Obesity

Okay, so salt is not a direct cause of obesity, but it is a contributing factor.  Have you ever sat down to eat a salty food and then felt thirsty?  This is the reason why salted peanuts and salty pretzels are commonly served at bars – they want to make you thirsty so you buy more drinks.  (Interestingly, for those thirsty for random bits of knowledge, this fact contributed to the Jews winning their Temple back from the Greeks during the time of the Maccabees, which is celebrated during the festival of Chanukah.  A beautiful Jewish woman named Yehudit/Judith fed the Greek general lots of salty cheese, causing him to drink too much wine.  When he passed out she cut off his head and in doing so cut the head off the Greek war leadership.)  Hopefully our kids aren’t slaking their thirst with beer or wine, but unfortunately they are slaking their thirst with something almost as bad – soft drinks.

Sodas and other sugary soft drinks contribute significantly to the obesity epidemic among today’s youth.  After all, 31% of beverages drunk by children from the ages of 4 to 18 are soft drinks.[7] Drinking too many sugary soft drinks has been repeatedly shown in scientific research to be related to obesity.[8]

You might think the link between soft drink consumption and salt consumption would be tenuous, but that is not so. Sales of salt and sales of soft drinks rise together and sale of salt are correlated with obesity rates.[9] Cutting salt consumption in half, from the average 10 grams per day to the World Health Organization (WHO) recommended 5 grams per day decreases daily beverage consumption by 350 mL daily, which is approximately one can of soda. Children are especially sensitive to the consumption of excess salt, which causes them to need more liquid. In fact, by reducing a child’s salt consumption by 1 gram per day, the average child drinks 100mL less liquid and 27mL less sugary soft drink.[10] Therefore, reducing your child’s salt intake, even by a small amount, could have a big impact on their overall health and weight.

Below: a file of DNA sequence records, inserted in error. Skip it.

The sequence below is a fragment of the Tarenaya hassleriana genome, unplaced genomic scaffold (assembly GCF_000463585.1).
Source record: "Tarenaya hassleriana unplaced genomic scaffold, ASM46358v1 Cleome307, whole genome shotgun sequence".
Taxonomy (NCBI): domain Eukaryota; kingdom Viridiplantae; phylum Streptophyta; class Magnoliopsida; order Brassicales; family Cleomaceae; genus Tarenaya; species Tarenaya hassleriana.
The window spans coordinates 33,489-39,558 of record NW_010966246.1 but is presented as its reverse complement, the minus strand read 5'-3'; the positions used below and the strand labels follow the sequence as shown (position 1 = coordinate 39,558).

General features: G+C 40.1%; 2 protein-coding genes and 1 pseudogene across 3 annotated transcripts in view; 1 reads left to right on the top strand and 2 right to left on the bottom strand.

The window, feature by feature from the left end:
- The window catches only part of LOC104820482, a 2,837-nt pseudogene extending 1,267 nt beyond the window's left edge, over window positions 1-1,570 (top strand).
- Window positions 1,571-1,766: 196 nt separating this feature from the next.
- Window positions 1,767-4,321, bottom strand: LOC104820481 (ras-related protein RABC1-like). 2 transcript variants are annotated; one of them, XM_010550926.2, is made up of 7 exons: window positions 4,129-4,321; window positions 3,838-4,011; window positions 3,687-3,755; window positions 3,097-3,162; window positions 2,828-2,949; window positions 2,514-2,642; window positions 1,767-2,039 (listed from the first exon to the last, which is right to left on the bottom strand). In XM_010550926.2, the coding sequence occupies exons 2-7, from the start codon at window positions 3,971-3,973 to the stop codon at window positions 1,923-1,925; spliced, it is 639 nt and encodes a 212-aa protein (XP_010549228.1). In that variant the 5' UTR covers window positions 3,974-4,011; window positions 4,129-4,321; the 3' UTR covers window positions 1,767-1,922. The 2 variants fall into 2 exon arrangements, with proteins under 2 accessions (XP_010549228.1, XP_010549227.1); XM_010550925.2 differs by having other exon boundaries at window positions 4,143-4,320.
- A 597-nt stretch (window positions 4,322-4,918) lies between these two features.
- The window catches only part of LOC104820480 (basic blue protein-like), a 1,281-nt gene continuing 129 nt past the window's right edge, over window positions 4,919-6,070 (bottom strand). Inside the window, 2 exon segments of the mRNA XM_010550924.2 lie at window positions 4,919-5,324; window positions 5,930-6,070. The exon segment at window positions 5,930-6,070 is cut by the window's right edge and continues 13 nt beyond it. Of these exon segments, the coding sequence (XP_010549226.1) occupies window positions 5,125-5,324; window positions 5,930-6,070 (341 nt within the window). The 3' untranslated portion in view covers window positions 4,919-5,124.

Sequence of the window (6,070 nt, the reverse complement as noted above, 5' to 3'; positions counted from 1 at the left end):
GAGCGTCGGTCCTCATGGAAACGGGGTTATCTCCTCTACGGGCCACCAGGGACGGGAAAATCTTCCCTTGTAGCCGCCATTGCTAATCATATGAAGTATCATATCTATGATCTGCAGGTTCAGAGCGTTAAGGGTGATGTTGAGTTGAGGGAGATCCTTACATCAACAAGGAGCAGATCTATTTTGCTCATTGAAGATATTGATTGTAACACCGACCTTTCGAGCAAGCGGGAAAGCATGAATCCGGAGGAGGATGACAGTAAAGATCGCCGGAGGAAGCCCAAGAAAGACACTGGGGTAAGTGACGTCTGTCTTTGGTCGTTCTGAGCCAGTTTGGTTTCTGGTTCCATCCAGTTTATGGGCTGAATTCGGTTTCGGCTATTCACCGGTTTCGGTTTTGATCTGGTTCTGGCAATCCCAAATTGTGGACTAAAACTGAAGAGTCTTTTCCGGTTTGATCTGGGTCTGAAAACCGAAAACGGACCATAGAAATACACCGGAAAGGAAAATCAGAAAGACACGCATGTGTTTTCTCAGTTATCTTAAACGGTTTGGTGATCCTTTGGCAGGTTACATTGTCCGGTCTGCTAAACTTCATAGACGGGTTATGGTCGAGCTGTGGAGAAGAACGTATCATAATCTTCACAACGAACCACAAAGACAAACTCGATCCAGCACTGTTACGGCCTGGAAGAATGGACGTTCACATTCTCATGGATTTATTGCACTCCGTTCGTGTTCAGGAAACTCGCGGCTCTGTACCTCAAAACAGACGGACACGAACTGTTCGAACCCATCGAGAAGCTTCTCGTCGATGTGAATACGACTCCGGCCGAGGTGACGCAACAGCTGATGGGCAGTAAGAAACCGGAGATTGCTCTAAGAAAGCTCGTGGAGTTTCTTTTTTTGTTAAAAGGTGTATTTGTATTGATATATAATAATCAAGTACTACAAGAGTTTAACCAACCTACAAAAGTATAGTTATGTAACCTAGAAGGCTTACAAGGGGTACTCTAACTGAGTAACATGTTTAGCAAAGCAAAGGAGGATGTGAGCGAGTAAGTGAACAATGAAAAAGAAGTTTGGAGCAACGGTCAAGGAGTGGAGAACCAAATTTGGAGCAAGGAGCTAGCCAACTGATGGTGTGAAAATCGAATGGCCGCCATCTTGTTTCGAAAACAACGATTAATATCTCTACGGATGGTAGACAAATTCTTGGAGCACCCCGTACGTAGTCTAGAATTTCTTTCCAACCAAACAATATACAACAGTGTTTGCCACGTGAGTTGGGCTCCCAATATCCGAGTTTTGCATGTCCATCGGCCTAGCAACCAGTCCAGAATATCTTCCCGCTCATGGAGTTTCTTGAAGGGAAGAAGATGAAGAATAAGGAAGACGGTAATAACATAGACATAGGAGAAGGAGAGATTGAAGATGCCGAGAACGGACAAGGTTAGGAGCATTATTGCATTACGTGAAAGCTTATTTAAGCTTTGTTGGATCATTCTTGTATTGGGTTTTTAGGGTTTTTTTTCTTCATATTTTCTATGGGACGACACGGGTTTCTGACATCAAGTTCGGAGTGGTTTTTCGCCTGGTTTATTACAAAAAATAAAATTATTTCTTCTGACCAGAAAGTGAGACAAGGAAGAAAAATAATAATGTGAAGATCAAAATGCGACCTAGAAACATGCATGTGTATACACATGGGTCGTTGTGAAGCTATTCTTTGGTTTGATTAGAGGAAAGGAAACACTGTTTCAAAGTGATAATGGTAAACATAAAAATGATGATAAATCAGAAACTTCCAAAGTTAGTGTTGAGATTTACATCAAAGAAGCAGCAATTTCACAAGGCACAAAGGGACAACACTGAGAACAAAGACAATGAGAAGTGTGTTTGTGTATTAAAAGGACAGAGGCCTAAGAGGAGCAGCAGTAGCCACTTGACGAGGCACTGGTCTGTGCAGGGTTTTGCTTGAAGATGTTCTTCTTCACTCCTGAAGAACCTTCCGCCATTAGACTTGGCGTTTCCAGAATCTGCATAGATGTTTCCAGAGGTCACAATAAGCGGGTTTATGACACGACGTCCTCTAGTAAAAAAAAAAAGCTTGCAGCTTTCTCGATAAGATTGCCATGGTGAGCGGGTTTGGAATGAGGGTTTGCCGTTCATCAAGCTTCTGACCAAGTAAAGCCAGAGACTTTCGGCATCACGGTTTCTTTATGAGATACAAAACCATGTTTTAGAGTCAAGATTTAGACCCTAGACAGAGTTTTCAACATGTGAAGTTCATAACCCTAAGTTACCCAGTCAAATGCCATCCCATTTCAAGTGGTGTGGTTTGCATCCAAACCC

Cancer

I hate to bring up the big ‘C’ – cancer – but if we want to have healthy kids we have to face reality. When kids eat too much salt it does increase their chance of developing cancer, particularly stomach cancer. That’s because eating too much salt damages the stomach lining, which in turn can lead to the development of cancerous cells.[11] Eating too much salt also encourages proliferation of the bacteria Helicobacter pylori, which is associated with the development of stomach cancer and ulcers.[12] Of course, this is unlikely to afflict your child at a young age, but it can happen, and you do not want to increase your child’s chance of developing this deadly disease later in life. Reducing calcium intake seems to me to be an easy way to reduce risk.

Asthma

Even when I was growing up, asthma was a common childhood ailment. Most children do not die of it, but it complicates their lives, makes it hard for them to participate in all activities they might want to, and is a frightening and unpleasant feeling.  Consuming too much salt can worsen or instigate asthma in kids. This is because high sodium consumption increases bronchial reactivity,[13] making children who consume high amounts of salt more prone to asthmatic attacks.[14] This is related to the excess amount of calcium that is lost when too much salt is consumed.[15]

Kidney Disease